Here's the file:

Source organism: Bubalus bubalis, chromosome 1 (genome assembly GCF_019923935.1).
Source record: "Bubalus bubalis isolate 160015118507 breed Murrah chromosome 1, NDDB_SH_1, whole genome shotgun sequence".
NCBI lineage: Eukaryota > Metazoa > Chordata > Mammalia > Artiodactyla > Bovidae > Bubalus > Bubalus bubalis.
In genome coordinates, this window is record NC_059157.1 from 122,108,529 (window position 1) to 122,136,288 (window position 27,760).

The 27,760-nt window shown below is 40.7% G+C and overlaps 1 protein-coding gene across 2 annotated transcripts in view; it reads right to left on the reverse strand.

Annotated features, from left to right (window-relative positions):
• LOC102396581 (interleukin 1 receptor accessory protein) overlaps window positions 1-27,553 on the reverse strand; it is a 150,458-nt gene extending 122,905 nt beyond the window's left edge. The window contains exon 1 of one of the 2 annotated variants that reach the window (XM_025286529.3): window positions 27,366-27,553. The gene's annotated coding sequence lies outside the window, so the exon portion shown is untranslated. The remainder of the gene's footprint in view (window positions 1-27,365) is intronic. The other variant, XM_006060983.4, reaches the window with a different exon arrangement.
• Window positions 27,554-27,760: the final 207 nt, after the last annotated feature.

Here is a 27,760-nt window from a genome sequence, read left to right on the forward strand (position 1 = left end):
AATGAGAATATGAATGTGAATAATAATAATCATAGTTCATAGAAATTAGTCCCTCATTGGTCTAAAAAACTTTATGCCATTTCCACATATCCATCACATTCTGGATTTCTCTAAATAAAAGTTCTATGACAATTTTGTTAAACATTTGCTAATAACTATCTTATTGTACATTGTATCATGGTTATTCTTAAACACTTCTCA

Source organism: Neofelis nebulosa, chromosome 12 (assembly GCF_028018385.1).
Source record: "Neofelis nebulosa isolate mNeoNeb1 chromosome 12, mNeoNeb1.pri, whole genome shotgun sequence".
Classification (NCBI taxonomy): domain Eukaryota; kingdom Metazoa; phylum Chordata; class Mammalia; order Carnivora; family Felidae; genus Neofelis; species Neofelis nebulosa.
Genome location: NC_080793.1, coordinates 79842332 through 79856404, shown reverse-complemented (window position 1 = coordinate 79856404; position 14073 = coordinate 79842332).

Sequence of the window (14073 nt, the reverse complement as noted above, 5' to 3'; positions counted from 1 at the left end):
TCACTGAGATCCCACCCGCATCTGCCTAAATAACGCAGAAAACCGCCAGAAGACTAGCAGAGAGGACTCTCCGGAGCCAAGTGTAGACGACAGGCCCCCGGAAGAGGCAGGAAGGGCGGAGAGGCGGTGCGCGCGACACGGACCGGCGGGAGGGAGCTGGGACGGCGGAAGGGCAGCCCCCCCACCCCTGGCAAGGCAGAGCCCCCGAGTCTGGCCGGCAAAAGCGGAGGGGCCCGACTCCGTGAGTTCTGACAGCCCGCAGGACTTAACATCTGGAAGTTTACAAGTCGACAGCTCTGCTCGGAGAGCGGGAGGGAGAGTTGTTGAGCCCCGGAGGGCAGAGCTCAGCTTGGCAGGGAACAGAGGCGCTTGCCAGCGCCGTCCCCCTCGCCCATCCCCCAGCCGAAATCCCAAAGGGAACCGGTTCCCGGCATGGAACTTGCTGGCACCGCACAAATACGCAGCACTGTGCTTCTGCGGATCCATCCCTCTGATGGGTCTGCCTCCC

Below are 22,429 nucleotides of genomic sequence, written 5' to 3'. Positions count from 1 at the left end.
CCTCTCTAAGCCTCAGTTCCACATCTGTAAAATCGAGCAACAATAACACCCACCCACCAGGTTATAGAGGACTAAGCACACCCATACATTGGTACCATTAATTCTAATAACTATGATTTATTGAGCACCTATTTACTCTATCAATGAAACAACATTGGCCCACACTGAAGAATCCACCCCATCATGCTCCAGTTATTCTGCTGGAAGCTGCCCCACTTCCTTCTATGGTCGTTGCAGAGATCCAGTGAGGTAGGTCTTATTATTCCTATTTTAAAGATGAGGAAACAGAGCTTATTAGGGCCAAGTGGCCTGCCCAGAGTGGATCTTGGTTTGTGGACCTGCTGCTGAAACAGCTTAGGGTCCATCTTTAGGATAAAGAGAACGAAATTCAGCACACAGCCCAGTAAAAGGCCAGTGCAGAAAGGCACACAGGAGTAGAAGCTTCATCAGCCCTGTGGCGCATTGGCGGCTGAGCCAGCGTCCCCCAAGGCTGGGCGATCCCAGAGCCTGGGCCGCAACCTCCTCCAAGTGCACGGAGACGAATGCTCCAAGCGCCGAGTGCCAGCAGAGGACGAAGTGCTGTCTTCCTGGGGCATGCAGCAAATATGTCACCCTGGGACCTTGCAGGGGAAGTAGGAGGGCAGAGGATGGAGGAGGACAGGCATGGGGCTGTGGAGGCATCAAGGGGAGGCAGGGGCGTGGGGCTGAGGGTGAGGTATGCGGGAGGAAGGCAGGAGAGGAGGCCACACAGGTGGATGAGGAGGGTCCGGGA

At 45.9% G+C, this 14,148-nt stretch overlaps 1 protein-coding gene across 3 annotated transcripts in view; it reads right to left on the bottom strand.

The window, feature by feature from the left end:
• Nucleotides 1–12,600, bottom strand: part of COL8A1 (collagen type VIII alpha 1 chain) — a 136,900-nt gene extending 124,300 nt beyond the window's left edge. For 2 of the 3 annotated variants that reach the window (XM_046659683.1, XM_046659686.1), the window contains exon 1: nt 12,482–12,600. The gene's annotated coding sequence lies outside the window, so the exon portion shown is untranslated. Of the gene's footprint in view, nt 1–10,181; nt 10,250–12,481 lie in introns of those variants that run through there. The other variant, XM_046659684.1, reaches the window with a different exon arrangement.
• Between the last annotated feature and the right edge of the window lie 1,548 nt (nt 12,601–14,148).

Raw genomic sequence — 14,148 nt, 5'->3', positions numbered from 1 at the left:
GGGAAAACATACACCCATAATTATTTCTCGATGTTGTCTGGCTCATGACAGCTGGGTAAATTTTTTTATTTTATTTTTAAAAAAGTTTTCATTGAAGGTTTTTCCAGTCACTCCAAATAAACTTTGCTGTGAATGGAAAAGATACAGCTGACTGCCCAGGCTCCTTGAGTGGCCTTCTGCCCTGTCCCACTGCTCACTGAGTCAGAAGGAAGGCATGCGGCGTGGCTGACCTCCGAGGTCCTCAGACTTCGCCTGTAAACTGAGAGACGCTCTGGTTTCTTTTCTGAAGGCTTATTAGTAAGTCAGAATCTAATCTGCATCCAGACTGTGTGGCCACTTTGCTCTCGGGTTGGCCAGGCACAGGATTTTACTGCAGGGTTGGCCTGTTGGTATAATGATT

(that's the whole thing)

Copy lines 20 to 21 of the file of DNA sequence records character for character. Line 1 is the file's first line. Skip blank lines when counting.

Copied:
The window, feature by feature from the left end:
• Nucleotides 1–12,600, bottom strand: part of COL8A1 (collagen type VIII alpha 1 chain) — a 136,900-nt gene extending 124,300 nt beyond the window's left edge. For 2 of the 3 annotated variants that reach the window (XM_046659683.1, XM_046659686.1), the window contains exon 1: nt 12,482–12,600. The gene's annotated coding sequence lies outside the window, so the exon portion shown is untranslated. Of the gene's footprint in view, nt 1–10,181; nt 10,250–12,481 lie in introns of those variants that run through there. The other variant, XM_046659684.1, reaches the window with a different exon arrangement.